Beyond culture, many researchers decided to focus on other potential barriers to women’s employment in the region. Particularly, there has been a focus on the impact of macro-economic policies on women’s employment. The “social contract” in Arab countries, it has been argued, has dampened the need for women’s participation in the workforce and hence augmented the role of a male breadwinner. This social contract has been historically enacted with the state providing subsidies for food and fuel, and a relatively generous remuneration structure in the public sector. Other researchers are focused on the impact of oil production on women’s employment, arguing that oil revenues in producing countries, and the remittances from male migrant workers into non-producing countries, both raised what economists describe as the “reservation wage,” or the minimum acceptable wage, of female workers and again augmented the image of a male breadwinner.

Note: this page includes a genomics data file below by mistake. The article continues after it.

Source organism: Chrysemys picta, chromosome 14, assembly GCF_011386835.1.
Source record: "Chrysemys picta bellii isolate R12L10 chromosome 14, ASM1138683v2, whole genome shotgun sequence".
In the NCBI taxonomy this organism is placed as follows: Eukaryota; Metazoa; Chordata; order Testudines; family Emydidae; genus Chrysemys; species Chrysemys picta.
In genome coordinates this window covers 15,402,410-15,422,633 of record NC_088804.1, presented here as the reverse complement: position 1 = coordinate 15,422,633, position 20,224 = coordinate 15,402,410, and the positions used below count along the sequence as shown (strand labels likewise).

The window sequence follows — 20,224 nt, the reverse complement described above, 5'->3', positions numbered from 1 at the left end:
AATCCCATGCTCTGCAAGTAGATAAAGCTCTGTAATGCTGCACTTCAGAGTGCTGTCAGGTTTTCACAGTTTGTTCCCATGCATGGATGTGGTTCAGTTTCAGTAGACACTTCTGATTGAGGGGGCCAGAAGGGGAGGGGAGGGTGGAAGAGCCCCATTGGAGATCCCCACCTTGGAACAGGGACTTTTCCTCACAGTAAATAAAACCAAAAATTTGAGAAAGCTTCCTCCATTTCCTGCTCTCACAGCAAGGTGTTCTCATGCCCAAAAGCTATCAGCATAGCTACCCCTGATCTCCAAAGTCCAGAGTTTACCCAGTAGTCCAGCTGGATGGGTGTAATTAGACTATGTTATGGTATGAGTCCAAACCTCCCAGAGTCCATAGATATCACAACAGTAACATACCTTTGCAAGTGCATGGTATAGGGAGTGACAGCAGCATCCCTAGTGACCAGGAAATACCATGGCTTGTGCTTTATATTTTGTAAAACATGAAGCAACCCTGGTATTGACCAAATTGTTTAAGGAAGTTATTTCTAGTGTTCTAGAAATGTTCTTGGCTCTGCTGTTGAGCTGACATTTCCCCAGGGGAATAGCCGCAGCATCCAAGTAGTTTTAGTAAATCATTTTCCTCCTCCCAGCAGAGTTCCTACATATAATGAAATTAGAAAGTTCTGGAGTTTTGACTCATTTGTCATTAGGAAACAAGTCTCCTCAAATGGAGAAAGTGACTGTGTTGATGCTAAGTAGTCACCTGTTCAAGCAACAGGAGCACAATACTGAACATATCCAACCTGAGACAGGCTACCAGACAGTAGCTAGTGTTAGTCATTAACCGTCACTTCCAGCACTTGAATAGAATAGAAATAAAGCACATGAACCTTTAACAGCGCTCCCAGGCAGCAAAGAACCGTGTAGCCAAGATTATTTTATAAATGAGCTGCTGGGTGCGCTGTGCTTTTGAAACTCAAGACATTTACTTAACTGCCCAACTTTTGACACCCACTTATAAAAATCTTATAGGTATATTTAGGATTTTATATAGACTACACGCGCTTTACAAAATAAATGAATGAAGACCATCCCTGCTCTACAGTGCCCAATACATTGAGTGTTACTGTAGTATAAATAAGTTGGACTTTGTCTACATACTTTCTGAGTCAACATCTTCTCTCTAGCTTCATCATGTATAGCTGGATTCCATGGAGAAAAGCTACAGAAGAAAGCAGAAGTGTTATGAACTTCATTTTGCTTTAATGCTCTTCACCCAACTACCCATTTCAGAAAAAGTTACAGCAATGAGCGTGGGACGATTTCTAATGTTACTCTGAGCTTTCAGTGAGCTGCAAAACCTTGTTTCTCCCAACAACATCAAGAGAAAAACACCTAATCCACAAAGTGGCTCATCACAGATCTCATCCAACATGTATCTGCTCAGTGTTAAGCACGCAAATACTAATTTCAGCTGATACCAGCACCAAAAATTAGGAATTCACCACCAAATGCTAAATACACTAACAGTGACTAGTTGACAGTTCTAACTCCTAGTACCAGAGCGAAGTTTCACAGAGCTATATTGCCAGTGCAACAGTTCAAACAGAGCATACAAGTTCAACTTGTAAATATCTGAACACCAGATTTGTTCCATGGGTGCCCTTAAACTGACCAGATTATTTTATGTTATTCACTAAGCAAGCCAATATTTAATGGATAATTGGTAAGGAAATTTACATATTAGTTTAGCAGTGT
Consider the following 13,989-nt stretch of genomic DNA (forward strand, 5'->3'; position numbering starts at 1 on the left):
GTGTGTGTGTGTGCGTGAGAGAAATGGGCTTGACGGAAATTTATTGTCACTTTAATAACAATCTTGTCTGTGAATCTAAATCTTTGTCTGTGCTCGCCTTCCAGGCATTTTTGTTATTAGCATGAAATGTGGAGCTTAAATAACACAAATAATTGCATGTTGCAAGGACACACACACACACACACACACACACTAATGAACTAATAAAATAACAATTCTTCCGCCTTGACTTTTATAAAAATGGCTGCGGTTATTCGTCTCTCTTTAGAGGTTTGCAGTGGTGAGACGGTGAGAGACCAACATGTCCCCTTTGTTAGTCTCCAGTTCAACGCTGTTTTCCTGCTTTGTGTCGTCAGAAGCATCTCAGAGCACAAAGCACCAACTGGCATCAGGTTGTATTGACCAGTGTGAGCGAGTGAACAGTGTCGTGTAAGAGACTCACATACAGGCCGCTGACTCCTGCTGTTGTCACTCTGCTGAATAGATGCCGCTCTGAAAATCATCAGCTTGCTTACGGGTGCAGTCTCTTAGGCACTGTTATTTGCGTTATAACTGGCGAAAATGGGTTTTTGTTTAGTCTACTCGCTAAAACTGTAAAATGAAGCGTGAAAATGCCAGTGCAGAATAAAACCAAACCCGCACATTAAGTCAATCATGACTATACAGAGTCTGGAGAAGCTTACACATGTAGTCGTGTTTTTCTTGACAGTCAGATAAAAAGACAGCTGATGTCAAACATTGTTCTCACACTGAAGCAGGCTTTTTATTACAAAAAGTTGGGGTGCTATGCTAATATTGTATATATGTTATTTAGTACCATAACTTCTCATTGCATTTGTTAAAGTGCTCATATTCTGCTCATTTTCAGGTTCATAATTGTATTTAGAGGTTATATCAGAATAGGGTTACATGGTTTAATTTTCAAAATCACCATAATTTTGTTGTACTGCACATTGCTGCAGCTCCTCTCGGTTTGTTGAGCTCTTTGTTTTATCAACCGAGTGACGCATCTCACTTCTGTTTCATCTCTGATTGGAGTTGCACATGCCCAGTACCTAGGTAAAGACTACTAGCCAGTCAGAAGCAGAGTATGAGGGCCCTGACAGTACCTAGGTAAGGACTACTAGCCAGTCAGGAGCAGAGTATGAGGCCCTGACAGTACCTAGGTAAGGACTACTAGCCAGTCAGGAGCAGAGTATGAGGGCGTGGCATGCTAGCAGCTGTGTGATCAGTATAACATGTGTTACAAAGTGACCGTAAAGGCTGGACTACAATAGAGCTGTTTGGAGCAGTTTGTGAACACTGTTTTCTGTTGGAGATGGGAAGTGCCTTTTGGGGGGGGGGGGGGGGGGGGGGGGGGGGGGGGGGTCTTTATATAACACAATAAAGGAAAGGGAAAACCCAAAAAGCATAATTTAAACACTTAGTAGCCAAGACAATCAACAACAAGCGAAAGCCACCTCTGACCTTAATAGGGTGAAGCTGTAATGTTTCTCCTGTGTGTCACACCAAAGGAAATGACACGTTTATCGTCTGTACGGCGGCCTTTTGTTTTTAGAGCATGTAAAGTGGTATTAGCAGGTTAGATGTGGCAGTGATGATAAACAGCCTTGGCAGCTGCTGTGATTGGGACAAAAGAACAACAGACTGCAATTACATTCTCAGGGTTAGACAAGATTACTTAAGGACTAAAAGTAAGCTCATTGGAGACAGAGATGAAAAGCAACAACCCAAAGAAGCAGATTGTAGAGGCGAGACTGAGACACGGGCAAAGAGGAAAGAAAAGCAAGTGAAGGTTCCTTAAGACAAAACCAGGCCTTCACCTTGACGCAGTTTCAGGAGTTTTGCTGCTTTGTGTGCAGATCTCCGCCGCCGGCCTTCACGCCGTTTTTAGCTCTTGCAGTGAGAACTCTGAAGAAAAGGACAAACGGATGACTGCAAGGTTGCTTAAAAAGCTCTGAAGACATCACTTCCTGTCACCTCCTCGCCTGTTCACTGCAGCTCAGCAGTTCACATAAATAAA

Alternatively, it was argued that oil revenues increased jobs in male-dominated, non-tradable, capital-intensive sectors such as construction and extractive industries. These sectors are inhospitable to women in general due to their difficult working conditions. Neoliberal policies further complicated the employment potential for women with the retrenchment of jobs in the public sector, which has been the key sector of employment among educated women.

Are We at a Tipping Point?
Most of the arguments explaining women’s limited participation, however, have been time-bound and sector-specific. With the erosion of subsidies and the slowing of public-sector hiring in most countries in the region, the social contract hypothesis can no more explain women’s limited labor force participation. Similarly, most countries in the region are particularly keen on diversifying their economies and encouraging the role of the private sector in job creation, albeit to varied degrees of success. The male migrant effect argument is also weakening with the gradual nationalization of jobs in oil-producing countries.